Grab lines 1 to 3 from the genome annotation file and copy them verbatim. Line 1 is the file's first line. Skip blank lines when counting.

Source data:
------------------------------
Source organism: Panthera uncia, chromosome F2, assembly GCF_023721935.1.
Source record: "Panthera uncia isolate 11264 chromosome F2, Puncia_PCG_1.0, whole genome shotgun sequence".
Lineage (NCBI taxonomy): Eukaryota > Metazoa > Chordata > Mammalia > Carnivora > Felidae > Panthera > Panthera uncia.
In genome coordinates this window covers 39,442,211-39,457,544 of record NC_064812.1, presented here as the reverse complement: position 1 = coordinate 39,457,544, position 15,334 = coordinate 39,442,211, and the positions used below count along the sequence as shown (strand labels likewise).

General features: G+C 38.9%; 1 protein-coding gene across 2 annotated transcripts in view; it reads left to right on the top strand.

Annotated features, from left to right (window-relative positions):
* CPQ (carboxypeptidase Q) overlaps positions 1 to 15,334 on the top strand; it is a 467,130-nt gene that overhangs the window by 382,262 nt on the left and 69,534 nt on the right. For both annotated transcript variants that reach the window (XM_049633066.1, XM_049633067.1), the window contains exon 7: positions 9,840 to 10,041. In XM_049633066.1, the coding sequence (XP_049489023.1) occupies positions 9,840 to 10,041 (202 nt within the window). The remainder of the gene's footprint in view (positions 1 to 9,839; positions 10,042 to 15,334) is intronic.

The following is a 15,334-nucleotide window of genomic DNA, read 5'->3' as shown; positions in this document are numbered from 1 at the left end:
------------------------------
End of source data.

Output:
Source organism: Panthera uncia, chromosome F2, assembly GCF_023721935.1.
Source record: "Panthera uncia isolate 11264 chromosome F2, Puncia_PCG_1.0, whole genome shotgun sequence".
Lineage (NCBI taxonomy): Eukaryota > Metazoa > Chordata > Mammalia > Carnivora > Felidae > Panthera > Panthera uncia.